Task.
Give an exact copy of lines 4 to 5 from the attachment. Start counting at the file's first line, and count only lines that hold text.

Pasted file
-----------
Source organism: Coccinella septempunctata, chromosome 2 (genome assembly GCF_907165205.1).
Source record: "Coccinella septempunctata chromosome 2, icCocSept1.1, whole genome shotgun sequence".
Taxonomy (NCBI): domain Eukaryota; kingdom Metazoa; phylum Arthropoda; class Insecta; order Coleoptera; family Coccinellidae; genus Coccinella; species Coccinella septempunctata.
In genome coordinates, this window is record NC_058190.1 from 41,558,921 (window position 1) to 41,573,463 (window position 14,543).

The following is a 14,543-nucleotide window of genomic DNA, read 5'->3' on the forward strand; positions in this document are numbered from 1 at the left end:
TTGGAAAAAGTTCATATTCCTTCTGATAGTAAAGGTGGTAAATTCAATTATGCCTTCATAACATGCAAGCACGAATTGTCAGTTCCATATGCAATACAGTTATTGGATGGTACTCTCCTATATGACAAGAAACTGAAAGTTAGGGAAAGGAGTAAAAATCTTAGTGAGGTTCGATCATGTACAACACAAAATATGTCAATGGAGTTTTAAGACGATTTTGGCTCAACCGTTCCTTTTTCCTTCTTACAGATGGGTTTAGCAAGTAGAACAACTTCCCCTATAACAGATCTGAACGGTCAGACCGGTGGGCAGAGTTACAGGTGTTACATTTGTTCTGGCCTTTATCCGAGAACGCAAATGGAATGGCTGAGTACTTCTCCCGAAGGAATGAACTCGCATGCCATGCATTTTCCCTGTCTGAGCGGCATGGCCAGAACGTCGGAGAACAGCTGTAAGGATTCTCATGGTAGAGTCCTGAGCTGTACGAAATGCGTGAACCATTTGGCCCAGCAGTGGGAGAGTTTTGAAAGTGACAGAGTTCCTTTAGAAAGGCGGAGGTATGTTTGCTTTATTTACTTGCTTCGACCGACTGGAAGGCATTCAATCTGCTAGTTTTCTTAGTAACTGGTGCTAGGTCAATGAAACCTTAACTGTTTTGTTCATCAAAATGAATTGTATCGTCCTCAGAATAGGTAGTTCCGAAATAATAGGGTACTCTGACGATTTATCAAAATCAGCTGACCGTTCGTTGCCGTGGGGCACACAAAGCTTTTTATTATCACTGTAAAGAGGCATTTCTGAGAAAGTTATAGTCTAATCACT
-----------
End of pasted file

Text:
In genome coordinates, this window is record NC_058190.1 from 41,558,921 (window position 1) to 41,573,463 (window position 14,543).

The following is a 14,543-nucleotide window of genomic DNA, read 5'->3' on the forward strand; positions in this document are numbered from 1 at the left end: